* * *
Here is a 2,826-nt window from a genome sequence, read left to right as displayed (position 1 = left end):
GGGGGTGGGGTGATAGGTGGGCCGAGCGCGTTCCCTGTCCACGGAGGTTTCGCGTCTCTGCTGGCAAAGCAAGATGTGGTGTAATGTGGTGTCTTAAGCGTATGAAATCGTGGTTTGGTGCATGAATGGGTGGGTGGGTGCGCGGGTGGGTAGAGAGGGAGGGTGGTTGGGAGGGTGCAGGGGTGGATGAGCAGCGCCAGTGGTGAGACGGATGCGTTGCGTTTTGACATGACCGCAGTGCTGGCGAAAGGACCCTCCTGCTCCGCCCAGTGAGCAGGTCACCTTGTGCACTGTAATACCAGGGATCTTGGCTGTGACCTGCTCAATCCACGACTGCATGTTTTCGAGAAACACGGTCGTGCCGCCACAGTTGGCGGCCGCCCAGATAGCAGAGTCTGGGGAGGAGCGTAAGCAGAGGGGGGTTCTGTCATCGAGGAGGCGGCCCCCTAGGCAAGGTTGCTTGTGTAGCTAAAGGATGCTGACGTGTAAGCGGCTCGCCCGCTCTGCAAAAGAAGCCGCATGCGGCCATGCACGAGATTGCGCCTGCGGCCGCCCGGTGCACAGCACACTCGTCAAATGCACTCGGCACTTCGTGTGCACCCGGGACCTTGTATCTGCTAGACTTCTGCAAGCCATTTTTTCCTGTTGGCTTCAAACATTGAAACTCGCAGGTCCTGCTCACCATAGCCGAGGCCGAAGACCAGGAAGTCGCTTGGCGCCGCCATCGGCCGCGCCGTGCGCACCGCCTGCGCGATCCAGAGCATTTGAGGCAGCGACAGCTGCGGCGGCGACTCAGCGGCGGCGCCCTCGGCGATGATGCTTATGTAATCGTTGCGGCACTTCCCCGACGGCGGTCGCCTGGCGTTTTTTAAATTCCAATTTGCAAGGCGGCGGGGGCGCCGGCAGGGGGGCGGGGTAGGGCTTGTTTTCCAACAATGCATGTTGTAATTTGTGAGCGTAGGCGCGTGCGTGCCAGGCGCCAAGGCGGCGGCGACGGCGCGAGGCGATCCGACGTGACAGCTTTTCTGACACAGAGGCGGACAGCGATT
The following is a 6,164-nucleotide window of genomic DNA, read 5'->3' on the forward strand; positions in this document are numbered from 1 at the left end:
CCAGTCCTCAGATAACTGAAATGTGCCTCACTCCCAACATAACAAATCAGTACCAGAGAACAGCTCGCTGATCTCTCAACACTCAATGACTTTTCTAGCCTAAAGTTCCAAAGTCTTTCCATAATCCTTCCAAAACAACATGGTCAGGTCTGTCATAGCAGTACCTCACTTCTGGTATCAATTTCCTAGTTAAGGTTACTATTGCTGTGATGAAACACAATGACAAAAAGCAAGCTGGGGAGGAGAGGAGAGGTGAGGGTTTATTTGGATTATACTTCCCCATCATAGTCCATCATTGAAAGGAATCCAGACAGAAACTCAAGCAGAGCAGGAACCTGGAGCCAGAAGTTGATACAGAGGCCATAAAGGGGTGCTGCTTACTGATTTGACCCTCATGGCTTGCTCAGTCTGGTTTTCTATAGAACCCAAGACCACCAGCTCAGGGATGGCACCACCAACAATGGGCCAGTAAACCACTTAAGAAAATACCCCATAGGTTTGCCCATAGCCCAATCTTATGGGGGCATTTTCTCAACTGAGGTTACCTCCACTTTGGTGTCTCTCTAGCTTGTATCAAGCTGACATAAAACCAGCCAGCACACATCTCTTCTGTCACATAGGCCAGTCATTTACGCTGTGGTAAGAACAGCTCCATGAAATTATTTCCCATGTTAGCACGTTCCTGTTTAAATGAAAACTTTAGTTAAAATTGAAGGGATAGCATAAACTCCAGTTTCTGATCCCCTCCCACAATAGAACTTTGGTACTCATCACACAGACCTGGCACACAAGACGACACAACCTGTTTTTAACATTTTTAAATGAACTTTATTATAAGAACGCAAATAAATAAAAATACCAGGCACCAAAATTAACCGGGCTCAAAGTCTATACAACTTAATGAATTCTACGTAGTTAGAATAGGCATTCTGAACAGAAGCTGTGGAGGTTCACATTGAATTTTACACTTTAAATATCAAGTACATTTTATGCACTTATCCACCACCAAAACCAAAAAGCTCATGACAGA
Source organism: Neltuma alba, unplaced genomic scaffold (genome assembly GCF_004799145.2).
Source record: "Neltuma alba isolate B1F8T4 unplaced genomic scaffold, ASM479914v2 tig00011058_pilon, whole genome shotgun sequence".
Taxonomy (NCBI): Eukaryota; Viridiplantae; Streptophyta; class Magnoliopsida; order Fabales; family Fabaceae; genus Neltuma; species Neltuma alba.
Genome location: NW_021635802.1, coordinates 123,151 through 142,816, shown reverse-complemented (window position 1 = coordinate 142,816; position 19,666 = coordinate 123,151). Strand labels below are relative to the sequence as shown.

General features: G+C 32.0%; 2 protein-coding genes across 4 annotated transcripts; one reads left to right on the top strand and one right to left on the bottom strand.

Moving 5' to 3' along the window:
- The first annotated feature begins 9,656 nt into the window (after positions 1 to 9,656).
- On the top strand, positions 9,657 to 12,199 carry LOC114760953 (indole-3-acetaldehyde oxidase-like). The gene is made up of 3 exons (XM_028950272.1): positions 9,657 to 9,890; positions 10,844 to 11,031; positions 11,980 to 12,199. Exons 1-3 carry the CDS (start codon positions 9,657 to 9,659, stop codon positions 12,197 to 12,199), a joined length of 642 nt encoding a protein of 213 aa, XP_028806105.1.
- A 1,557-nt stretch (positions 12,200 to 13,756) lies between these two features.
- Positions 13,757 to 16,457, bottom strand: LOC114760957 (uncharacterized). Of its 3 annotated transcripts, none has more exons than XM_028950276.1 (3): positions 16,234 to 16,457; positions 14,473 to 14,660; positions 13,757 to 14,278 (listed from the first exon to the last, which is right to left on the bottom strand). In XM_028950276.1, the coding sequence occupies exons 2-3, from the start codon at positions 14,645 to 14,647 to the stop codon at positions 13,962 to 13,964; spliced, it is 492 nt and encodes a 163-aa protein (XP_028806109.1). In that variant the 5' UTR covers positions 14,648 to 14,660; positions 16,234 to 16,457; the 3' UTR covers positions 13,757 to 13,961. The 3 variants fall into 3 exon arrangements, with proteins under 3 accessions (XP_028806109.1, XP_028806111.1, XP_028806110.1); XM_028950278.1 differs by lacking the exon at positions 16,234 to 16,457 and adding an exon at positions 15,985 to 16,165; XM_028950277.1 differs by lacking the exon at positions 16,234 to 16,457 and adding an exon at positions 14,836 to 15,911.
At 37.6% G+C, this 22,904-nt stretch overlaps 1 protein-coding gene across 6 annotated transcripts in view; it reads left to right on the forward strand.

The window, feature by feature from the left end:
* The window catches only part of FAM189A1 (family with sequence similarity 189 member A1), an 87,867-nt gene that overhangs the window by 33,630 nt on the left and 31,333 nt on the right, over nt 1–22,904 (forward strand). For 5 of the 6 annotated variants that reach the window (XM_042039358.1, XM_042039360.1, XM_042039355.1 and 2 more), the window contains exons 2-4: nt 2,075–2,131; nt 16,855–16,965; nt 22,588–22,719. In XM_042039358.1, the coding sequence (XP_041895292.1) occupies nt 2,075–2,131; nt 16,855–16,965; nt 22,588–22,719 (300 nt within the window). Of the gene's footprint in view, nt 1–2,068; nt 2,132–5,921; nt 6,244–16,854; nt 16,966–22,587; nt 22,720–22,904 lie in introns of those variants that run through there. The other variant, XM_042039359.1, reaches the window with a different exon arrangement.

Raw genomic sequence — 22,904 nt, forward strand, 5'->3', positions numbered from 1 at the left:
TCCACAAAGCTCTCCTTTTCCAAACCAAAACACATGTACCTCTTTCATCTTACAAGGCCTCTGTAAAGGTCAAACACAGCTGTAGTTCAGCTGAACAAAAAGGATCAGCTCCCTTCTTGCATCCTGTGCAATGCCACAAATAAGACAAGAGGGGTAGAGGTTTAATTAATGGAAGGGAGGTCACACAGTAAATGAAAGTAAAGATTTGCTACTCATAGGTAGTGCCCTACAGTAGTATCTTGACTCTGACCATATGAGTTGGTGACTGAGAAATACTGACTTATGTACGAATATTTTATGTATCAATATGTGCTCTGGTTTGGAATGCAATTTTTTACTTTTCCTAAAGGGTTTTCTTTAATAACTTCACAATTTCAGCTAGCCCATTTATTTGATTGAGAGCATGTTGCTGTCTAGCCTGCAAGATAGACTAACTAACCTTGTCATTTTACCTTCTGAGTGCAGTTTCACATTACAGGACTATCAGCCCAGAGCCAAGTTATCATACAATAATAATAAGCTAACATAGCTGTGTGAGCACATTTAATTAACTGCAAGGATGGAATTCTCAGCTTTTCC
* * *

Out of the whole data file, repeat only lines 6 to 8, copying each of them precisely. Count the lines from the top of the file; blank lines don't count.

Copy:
Source record: "Neltuma alba isolate B1F8T4 unplaced genomic scaffold, ASM479914v2 tig00011058_pilon, whole genome shotgun sequence".
Taxonomy (NCBI): Eukaryota; Viridiplantae; Streptophyta; class Magnoliopsida; order Fabales; family Fabaceae; genus Neltuma; species Neltuma alba.
Genome location: NW_021635802.1, coordinates 123,151 through 142,816, shown reverse-complemented (window position 1 = coordinate 142,816; position 19,666 = coordinate 123,151). Strand labels below are relative to the sequence as shown.